I went to the gym for my training session. I was on crutches and very sore. Here’s the thing: When you can’t put any weight on your leg, all the weight goes on your hands. That’s “hands” plural. How do people on crutches carry things? I got a back pack and a fanny pack so I can carry my books and notebooks and wallet and pens and stuff. But how do you carry your hot dog to the table? How do you carry your soda? How do you carry your groceries into the house? If you put them in a bag, it must have handles. So you grab the handles, grab your crutches and go…but the bag hits the crutches every step. Good bye eggs! How do you open the door and maintain your balance with your grocery bag in one hand and the crutch in the other? Remember it’s a spring loaded screen door…This means that UNLESS SOMEONE FEEDS ME OR BRINGS ME FOOD, I DON’T EAT. My trainer was ecstatic! I was down to 206! “Whatever you’re doing, keep doing it,” she said. “You’re down 7 pounds in 2 weeks!”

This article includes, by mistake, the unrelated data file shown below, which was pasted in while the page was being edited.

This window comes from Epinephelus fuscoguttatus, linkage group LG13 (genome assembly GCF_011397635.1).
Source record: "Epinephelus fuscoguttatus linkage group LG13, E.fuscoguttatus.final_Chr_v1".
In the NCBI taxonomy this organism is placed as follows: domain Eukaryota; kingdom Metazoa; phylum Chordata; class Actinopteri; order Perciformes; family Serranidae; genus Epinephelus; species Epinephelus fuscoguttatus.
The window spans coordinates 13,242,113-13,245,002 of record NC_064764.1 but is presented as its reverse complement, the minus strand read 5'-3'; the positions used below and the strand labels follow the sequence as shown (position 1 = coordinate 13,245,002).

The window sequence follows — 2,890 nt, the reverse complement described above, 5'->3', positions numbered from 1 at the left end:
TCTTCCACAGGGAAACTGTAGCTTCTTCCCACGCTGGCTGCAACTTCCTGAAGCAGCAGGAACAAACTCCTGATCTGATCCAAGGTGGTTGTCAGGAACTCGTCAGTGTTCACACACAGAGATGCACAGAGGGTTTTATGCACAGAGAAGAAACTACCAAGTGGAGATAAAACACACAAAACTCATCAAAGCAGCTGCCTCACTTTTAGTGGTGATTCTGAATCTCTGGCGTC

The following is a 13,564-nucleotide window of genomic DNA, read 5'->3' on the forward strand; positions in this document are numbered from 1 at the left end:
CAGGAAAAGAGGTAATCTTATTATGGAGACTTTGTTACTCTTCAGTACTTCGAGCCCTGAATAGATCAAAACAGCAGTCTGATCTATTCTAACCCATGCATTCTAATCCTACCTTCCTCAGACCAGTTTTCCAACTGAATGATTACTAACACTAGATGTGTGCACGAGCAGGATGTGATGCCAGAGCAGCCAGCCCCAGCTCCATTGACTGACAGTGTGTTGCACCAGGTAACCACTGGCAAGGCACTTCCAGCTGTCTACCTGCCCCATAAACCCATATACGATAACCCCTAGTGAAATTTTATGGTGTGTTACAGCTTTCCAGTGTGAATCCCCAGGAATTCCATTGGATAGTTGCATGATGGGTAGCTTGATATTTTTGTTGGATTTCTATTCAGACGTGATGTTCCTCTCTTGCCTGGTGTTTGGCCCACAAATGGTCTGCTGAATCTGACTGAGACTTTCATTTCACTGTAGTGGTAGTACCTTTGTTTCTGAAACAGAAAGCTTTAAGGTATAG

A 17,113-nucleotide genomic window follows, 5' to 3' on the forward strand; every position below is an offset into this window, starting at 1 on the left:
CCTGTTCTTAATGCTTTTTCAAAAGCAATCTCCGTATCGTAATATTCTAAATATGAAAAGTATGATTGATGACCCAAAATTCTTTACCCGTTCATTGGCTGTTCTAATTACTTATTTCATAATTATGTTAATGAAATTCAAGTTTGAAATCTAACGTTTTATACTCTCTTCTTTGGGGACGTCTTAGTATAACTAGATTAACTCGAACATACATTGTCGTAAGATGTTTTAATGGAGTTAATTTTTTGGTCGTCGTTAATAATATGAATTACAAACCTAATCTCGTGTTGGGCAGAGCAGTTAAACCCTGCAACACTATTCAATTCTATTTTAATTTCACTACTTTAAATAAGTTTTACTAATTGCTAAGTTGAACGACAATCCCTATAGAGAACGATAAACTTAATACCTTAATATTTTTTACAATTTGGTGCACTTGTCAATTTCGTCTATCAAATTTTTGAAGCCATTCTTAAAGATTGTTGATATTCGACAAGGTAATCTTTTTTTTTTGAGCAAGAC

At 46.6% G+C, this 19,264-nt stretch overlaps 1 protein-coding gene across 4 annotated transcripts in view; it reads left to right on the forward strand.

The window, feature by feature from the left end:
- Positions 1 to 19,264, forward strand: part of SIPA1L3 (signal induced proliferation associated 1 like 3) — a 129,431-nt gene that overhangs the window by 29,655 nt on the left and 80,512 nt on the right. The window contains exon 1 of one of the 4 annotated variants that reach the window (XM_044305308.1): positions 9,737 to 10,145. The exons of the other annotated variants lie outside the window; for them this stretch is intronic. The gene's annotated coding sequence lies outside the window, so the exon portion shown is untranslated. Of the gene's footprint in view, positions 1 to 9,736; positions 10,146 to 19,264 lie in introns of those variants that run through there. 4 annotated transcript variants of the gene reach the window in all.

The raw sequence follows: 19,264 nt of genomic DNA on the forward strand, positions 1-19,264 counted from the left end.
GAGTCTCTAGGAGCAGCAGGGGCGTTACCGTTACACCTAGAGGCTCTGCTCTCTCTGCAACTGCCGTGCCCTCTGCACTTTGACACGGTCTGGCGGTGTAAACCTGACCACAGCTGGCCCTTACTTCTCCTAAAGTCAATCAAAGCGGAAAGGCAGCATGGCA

I am extremely hungry, so, being me, I found a work-around. Compensating behavior. This is the behavior that makes it appear that you are doing the right things, but you’re doing them in a different way. Before the broken hip, my left leg was weaker than my right. To do step-ups with weights, I simply stepped up with my right leg, but with my left, I swung the weights to give me the momentum to get up on the platform. Now when I go to the gym, it’s shoulders, arms, back and abdominals. How am I gaining weight then? Oh…people bring me food. I can drive now. (That’s right, connect the dots.) *sobs* I’m eating out! And when I’m home and hubby makes dinner, I ask for SECONDS and he gives them to me. He’s a very good cook, and the stuff he makes is so delicious. I should thank him, eat ONE portion and stop. I don’t.
So though it’s measurable progress, it’s moving in the wrong direction.